Magical Meissen a work of art

Magical Meissen a work of art

MEISSEN, GERMANY — With the precision of a surgeon, the porcelain designer takes a scalpel-like instrument and patiently carves an eyebrow into the tiny figurine she’s holding.
The woman, whose been working at the Staatliche Porzellan-Manufaktur Meissen Company just outside Dresden for 30 years, steadies her arm on a plank of wood and with lazar-sharp focus attaches the head to the massive piece she’s been working on for the past 10 days.
“I will finish this piece in a few more days,” she tells me with a look of accomplishment.
She has forgotten how many pieces she’s completed in her tenure at the world-renowned company that has been making priceless porcelain pieces since 1710 in this historic Saxon city, whose fabled Albrechtsburg Castle and neighbouring Meissen Cathedral, both Gothic masterpieces, sit perched overlooking the Elbe River.
Porcelain’s roots run deep in lovely Meissen, and the castle — Germany’s oldest — is where the city’s porcelain industry actually started.

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Above: A Meissen artisan carefully creates a dazzling porcelain figure, the the giant one right.



Built between 1471 and 1524 for two brothers who jointly ruled the Free State of Saxony at the time, the castle was never occupied because the siblings had a falling out and went their separate ways.
In 1708, Ehrenfried Walther von Tschirnhaus came up with the formula for Europe’s first hard paste porcelain - finally rivalling what the Chinese had been doing for 2,000 years. However, that same year, before he could get production in full swing, von Tschirnhaus died.
In 1710, Johann Friedrich Böttger picked up where von Tschirnhaus left off and turned the empty castle into a factory, which was used for the next 153 years to produce porcelain. In1863, production shifted to its present site.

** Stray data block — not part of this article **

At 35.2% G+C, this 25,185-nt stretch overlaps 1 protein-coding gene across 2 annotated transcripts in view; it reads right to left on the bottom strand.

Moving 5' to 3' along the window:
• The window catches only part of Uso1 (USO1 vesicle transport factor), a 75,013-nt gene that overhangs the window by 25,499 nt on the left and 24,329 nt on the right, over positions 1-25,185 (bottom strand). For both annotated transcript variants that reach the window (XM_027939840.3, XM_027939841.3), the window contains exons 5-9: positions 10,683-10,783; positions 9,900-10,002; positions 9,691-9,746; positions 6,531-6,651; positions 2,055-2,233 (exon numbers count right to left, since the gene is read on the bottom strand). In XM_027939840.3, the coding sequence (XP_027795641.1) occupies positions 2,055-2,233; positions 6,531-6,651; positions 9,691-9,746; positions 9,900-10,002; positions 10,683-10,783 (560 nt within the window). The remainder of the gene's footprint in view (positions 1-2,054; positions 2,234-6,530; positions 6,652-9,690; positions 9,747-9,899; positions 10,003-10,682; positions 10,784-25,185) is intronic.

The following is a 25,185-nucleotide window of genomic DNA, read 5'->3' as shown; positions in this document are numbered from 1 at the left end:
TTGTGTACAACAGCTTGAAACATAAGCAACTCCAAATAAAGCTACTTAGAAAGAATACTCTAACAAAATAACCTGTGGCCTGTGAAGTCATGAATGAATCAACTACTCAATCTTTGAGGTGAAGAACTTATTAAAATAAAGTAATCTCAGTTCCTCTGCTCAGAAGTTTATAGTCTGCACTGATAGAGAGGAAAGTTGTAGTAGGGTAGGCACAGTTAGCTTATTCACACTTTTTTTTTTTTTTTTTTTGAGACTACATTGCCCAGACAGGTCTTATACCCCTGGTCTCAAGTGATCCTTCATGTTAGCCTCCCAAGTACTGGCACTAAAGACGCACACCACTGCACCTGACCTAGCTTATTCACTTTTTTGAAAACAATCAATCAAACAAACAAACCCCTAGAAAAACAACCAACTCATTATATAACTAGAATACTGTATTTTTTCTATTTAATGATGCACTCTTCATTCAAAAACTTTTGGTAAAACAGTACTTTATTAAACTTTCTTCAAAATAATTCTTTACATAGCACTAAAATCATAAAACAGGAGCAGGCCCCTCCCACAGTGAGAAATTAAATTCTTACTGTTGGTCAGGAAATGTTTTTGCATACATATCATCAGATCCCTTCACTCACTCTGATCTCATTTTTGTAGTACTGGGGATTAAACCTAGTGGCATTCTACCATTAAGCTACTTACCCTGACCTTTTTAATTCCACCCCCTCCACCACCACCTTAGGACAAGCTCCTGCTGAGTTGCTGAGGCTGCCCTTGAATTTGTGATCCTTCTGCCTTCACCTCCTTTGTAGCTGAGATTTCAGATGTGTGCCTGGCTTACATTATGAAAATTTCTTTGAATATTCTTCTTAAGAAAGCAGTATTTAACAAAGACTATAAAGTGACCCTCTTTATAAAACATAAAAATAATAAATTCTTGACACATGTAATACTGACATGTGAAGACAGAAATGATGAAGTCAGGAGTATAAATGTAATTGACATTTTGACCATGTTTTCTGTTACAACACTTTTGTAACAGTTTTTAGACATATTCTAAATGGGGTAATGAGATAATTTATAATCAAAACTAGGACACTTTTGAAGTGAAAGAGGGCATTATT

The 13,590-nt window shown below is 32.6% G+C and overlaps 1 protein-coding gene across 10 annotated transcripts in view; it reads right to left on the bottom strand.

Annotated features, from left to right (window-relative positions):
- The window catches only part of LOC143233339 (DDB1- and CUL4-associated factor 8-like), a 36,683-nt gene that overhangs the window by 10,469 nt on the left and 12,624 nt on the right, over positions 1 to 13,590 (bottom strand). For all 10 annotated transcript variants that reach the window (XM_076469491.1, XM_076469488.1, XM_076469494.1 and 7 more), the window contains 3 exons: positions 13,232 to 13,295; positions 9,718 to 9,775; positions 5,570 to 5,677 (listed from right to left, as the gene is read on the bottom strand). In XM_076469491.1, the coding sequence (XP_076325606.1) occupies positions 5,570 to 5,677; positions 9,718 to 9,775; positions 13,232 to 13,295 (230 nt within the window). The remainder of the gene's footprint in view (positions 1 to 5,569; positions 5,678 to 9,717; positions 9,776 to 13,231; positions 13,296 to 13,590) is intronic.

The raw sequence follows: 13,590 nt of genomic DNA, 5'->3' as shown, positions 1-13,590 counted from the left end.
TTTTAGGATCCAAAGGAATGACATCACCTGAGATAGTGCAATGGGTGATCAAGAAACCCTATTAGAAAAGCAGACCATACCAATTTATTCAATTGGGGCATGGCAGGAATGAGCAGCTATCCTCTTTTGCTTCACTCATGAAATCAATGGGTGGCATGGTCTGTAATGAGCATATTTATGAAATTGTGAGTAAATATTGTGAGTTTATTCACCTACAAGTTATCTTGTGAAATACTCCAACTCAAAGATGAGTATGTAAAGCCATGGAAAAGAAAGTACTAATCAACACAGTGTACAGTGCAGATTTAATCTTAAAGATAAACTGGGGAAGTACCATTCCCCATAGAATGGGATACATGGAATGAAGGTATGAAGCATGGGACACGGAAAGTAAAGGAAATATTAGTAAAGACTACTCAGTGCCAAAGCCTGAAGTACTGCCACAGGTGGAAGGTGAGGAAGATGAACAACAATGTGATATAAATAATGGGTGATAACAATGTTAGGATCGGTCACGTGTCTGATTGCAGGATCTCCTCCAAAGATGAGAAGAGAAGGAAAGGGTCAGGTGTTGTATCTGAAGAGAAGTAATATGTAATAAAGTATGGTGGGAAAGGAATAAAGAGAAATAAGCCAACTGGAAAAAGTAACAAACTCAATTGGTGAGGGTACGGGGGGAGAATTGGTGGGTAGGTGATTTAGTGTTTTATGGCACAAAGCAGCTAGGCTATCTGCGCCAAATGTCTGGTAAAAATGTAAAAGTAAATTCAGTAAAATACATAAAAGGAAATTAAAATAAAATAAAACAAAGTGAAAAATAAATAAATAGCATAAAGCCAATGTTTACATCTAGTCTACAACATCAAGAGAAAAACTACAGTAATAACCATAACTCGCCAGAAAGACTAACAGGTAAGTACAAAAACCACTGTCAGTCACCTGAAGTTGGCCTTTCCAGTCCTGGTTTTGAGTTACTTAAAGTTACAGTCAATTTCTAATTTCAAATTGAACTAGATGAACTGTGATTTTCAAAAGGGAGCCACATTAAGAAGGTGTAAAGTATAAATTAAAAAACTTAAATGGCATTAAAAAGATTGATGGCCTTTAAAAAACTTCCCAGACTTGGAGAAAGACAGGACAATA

Artists and artisans poured into Meissen to work for the company and the gallery-worthy pieces they created became must haves in the royal courts of Europe and aristocratic homes.
Over 2,000 pieces are displayed in the company museum and another 2,000 historic works are stored away in vaults. People from all over the world come to admire the delicate works, some of which  stand three-metres tall.
All the pieces bear the company's signature logo — two crossed swords — that is believed to be oldest trademark in existence.
“There was a lot of counterfeiting of our products back in the 18th century, so they decided to add our sword trademark,” says a museum guide.

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Above: Ancient cathedral blackened by age and a colourful Old Town are other highlights in Meissen.


Many of the 30,000 people who live in this still prosperous town owe their livelihood to the porcelain company, and the woman I’m watching  pauses a few seconds to tell me she’s the sixth generation of her family to work here.
Much of the materials used in the making of porcelain, especially kaolin, are readily available in mines just outside Meissen.  The original moulds are just as priceless as the finished pieces and they, too, are safely stored away in the company’s vaults.
Because of the long process and detail that goes into each piece, Meissen porcelain is not cheap — a tea cup and saucer set costs about $400 and the smaller the piece, the more expensive it is.
“The small pieces take so much more time to create,” says the woman.